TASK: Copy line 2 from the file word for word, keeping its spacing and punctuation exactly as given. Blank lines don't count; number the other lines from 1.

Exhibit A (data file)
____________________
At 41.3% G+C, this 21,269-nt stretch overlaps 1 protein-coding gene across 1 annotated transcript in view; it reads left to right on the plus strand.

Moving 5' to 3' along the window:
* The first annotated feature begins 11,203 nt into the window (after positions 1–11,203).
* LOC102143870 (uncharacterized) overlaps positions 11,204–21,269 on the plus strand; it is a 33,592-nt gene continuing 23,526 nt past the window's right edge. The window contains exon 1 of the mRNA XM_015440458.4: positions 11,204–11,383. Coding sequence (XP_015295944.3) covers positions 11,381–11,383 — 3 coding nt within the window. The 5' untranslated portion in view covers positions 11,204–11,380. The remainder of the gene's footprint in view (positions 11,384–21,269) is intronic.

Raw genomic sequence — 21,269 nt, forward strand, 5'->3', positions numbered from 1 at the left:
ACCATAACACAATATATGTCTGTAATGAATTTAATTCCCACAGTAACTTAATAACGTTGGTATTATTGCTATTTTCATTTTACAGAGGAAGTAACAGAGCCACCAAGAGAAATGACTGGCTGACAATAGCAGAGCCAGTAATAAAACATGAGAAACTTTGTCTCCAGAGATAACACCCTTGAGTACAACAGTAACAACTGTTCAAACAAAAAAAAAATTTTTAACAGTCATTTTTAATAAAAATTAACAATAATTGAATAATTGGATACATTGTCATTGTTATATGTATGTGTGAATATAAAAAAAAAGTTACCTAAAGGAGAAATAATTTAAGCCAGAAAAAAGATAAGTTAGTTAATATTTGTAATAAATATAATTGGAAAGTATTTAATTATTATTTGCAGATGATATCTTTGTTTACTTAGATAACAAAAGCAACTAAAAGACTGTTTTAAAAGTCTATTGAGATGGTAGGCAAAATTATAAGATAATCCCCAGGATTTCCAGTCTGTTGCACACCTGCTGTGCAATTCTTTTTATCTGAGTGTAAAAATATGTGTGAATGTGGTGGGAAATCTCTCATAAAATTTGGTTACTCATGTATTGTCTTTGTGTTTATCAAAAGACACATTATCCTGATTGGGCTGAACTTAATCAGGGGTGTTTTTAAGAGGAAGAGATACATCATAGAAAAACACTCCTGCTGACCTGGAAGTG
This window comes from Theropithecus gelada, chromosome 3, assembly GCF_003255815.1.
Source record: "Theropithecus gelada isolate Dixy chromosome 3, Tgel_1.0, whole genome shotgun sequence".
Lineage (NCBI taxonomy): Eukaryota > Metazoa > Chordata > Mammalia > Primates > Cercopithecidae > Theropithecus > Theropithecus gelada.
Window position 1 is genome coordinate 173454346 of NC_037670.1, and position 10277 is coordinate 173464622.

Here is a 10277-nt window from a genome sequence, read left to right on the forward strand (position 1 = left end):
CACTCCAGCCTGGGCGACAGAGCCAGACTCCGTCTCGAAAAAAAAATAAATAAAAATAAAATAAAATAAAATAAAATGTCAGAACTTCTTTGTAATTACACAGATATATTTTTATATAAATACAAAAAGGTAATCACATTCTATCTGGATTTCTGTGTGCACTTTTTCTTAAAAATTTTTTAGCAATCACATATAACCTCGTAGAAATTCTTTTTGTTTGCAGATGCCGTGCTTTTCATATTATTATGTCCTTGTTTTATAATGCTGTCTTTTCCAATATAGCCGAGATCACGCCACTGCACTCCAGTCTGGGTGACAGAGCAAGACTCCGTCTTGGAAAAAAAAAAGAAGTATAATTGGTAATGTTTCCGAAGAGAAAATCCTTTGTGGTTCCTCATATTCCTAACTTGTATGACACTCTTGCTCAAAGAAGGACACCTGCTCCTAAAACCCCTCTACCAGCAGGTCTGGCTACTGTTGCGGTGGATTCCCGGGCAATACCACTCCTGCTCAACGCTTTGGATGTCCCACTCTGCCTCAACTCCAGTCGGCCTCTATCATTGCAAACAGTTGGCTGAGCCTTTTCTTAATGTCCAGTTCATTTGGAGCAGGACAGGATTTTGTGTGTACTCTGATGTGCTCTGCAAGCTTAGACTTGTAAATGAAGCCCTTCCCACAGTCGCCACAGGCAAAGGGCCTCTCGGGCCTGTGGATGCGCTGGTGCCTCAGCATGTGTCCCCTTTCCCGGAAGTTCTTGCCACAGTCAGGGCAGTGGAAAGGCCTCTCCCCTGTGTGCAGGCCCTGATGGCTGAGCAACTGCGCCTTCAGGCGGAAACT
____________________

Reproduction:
Moving 5' to 3' along the window: